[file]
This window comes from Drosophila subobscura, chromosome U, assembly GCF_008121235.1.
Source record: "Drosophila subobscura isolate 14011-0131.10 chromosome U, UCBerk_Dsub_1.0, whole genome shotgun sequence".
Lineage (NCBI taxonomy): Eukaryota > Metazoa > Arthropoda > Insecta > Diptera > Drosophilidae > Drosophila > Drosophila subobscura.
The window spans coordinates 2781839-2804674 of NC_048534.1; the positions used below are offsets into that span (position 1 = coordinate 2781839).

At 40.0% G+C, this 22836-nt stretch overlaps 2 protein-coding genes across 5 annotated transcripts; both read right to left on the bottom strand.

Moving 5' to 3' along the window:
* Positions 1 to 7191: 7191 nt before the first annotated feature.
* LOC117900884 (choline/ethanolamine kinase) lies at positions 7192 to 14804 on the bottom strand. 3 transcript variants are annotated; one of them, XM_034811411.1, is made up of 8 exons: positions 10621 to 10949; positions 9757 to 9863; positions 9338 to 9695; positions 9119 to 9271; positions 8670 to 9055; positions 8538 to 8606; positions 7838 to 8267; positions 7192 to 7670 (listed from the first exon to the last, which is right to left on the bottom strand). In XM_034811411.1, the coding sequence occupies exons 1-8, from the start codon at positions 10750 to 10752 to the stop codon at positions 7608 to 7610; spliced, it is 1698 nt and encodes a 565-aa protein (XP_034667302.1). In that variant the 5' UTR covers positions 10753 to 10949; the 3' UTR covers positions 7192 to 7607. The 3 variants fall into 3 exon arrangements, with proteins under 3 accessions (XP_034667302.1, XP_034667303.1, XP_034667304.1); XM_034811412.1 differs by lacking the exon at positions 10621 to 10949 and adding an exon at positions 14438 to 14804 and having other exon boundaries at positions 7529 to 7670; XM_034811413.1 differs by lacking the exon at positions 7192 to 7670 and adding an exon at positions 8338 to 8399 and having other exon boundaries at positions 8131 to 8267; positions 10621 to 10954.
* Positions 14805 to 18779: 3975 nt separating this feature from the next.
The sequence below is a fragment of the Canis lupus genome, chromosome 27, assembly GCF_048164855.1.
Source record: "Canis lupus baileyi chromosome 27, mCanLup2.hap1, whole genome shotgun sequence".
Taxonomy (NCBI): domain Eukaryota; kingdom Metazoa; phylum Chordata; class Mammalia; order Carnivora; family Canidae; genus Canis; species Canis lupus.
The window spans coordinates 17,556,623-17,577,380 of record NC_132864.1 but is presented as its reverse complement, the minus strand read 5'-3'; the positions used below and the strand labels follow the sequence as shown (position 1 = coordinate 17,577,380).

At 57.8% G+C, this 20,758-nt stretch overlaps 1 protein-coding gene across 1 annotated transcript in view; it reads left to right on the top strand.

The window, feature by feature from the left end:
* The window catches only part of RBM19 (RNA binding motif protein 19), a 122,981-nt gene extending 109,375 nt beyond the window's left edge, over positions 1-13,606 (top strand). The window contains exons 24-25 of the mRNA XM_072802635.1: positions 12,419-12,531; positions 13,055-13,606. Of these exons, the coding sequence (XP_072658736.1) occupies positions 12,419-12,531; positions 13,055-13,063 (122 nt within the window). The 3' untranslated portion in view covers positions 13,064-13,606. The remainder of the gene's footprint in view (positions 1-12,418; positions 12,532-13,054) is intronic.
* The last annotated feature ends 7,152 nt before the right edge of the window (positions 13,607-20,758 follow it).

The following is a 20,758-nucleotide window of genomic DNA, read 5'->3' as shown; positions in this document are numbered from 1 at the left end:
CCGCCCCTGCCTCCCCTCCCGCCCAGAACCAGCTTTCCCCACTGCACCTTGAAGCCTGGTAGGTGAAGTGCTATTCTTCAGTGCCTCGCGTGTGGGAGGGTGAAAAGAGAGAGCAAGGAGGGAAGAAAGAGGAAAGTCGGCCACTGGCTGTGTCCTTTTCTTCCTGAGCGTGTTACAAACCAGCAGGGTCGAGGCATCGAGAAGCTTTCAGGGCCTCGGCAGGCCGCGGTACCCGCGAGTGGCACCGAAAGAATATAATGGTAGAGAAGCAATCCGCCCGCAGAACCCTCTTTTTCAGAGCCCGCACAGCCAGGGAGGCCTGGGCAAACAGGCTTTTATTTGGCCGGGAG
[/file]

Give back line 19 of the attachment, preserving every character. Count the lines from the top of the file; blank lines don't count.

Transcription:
CCGCCCCTGCCTCCCCTCCCGCCCAGAACCAGCTTTCCCCACTGCACCTTGAAGCCTGGTAGGTGAAGTGCTATTCTTCAGTGCCTCGCGTGTGGGAGGGTGAAAAGAGAGAGCAAGGAGGGAAGAAAGAGGAAAGTCGGCCACTGGCTGTGTCCTTTTCTTCCTGAGCGTGTTACAAACCAGCAGGGTCGAGGCATCGAGAAGCTTTCAGGGCCTCGGCAGGCCGCGGTACCCGCGAGTGGCACCGAAAGAATATAATGGTAGAGAAGCAATCCGCCCGCAGAACCCTCTTTTTCAGAGCCCGCACAGCCAGGGAGGCCTGGGCAAACAGGCTTTTATTTGGCCGGGAG